Urban Forestry, Tree Cover are Key Components of Reforestation

As Armenia embarks on a 30-year plan to double its forest cover, it is important to remember that forests take many forms and can exist in a variety of settings. Providing tree cover in urban areas and along roads is an important component of reforestation. Urban plantings protect the environment and supply many benefits to local residents such as clean air, dust reduction, shade and fruit. 

A recent study found that trees literally improve the quality of life for urban dwellers. Research involving millions of people from multiple countries found that urban residents who live close to green spaces are less likely to die prematurely. Michelle Kondo, a research social scientist with the US Forest Service and an author of that study, noted that “the major ways that nature or green space can improve health include improved social contact and cohesion – how we relate to each other.”

Last October, Armenia Tree Project (ATP) and the American University of Armenia’s Acopian Center for the Environment (AUA) co-sponsored an international event called “Forest Summit: Global Action and Armenia.” Among the regional and international experts gathered to discuss forestry, there was consensus that for a large scale reforestation project to succeed, the community must be invited to participate, and care must be taken to address the needs of the community in planning where to plant. What urban dwellers need from trees differs from what villagers need. 

In Armenia, a significant percentage of the population lives in the city of Yerevan. Those who have experienced Yerevan in summer know that it is a hot, dusty place. They also know the joy of finding a cool, shady spot to cool off in one of the city’s many parks and green spaces.

Armenia Tree Project understands the importance of urban forestry. In fact, ATP was founded by Carolyn Mugar after she saw desperate people cutting down the trees in city parks to heat their homes in the early 1990s. Of the six million trees ATP has planted since 1994, approximately 375,000 trees are at 346 sites all over Yerevan. The Yerevan sites include schools, universities, churches, parks, monuments, military bases, museums, the airport and the city zoo. As a result, the city enjoys cleaner air, shady relief from “heat islands,” less dust, and more opportunities for recreation and social interaction in green spaces.

An excellent example of one of ATP’s urban sites is the Holy Trinity Church in Yerevan’s densely populated Malatia Sepastia district. This lovely church was surrounded by dusty vacant lots. Between 2001 and 2016, ATP planted 5,340 trees in the area surrounding the church. The plantings included many varieties of fruit and decorative trees and shrubs, which to date have enjoyed an impressive 81-percent survival rate. As you can see from the before and after photos, what was an unattractive and unwelcoming space has become a beautiful urban oasis.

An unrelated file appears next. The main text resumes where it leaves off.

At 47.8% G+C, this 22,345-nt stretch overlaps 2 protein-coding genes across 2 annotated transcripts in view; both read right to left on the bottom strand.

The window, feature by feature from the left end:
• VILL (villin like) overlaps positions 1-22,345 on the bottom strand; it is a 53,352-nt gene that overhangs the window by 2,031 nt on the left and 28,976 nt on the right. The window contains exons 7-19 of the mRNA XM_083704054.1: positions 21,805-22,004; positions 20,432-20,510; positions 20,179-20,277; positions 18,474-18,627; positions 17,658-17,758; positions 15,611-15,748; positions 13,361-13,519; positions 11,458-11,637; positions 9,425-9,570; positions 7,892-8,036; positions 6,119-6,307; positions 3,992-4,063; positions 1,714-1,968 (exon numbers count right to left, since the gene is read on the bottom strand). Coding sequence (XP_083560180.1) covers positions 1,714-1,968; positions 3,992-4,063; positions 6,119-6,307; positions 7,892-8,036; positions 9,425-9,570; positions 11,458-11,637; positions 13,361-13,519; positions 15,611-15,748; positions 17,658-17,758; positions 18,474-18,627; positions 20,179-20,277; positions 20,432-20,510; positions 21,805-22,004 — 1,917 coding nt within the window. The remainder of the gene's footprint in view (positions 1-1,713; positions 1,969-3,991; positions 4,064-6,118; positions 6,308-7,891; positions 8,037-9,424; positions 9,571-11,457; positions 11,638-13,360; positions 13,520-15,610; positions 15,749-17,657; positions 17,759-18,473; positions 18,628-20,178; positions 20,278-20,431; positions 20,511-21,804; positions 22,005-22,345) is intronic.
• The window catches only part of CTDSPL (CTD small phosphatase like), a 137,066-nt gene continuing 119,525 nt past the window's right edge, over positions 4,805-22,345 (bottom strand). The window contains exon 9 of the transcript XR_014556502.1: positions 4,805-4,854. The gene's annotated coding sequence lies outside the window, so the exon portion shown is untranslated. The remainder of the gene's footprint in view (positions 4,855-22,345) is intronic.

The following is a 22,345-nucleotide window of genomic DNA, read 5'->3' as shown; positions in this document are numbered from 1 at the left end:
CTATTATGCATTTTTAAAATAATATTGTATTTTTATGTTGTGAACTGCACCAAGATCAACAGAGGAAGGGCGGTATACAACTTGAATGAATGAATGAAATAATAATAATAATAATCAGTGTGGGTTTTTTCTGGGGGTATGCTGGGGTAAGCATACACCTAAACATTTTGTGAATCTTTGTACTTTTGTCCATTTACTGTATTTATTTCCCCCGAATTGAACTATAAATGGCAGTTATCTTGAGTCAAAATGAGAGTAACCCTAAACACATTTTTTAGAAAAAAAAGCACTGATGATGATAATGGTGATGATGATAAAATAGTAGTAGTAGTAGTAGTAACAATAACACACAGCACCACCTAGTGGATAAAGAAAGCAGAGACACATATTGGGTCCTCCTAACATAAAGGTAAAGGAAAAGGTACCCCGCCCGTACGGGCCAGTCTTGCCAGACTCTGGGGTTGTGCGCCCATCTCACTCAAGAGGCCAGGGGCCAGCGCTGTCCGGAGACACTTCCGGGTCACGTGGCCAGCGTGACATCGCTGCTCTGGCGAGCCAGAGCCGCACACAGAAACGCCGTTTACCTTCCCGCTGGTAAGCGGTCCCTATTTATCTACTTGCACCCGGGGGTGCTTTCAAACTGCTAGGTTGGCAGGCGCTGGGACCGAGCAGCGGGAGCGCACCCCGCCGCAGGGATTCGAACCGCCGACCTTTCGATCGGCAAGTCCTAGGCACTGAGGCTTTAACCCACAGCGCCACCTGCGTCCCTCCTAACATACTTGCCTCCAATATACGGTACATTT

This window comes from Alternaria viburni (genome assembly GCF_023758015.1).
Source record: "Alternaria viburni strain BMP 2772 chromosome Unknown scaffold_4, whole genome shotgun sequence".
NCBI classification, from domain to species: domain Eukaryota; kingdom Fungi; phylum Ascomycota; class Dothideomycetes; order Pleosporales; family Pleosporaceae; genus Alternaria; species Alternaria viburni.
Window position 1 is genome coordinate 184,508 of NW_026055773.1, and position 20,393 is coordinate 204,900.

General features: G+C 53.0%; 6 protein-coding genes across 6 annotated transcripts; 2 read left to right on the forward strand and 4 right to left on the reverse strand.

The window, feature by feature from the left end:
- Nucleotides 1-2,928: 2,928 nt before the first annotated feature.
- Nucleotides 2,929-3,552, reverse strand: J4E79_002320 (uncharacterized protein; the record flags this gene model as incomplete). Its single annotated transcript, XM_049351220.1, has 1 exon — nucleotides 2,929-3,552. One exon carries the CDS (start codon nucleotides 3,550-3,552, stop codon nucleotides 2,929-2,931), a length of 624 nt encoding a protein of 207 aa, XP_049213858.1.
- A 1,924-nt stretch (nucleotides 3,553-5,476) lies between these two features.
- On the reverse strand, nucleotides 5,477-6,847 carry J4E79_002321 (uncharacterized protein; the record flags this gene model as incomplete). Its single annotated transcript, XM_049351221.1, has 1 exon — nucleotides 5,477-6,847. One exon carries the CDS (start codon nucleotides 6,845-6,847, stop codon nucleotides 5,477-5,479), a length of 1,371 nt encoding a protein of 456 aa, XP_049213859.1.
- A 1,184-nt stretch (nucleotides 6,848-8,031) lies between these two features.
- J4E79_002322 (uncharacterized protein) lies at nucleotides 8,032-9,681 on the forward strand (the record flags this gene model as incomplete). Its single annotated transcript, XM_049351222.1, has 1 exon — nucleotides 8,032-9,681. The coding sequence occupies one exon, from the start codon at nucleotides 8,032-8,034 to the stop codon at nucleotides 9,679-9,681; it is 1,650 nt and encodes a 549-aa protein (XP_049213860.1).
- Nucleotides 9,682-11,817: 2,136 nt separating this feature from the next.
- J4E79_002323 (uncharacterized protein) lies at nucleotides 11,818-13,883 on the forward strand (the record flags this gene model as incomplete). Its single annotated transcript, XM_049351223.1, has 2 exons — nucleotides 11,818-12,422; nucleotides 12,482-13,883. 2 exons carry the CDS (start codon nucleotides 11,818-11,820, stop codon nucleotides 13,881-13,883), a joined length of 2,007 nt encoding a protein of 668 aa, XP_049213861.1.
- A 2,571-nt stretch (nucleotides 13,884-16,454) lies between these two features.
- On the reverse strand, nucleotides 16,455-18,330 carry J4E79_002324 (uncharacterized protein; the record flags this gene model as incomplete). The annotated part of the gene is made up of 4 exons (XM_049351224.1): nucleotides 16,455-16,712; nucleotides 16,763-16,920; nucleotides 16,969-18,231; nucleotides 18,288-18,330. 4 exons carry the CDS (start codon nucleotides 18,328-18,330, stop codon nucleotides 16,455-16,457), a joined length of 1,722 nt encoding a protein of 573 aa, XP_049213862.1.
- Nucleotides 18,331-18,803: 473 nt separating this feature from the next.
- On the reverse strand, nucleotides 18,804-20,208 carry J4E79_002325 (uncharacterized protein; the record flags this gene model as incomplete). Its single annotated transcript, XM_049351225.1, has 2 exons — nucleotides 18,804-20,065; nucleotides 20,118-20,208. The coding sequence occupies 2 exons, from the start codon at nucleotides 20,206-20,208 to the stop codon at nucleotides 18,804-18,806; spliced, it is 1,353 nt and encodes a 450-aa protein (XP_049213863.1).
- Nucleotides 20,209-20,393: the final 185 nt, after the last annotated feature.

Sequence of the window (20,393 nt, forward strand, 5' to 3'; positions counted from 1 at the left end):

Before and after photos of one of ATP’s urban sites, the Holy Trinity Church in Yerevan’s densely populated Malatia Sepastia district

Gohar Atabekyan, a long-time resident of the district, is happy with the improvements. She says, “My family and I lived in the center of Yerevan up to the late 1980s. When we moved to Malatia-Sebastia district, the difference was immense. There used to be a large bazaar where the Holy Trinity Church is today. People would sell all kinds of things, such as lamps, soap, socks, kerosene heaters, etc. As far as I can remember there were barns all over Andranik park, up to the current Malatia market, and it was not surprising to see cows near the bus stops or the apartment buildings. But what was most disappointing for me was that there were hardly any trees and instead there were giant dust clouds trying to choke you. I am very grateful for organizations like ATP and the former head of Malatia Sebastia district- Vahan Zatikyan – for making this program a reality. Now we not only attend the church for mass but also love spending time in the nearby parks with friends and family. These parks and the church have become the hallmark of the district.”  

As Armenia moves forward with its 30-year reforestation plan, ATP will continue to grow, plant and care for healthy native trees all over Armenia, and will support the reforestation effort with its expertise and experience in greening Armenia.

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Armenia Tree Project (ATP) is a non-profit program based in Woburn and Yerevan conducting vitally important environmental projects in Armenia's cities and villages and seeks support in advancing its reforestation mission. Since 1994, ATP has planted and restored more than 6,000,000 trees, and hundreds of jobs have been created for Armenians in seasonal tree-related programs.

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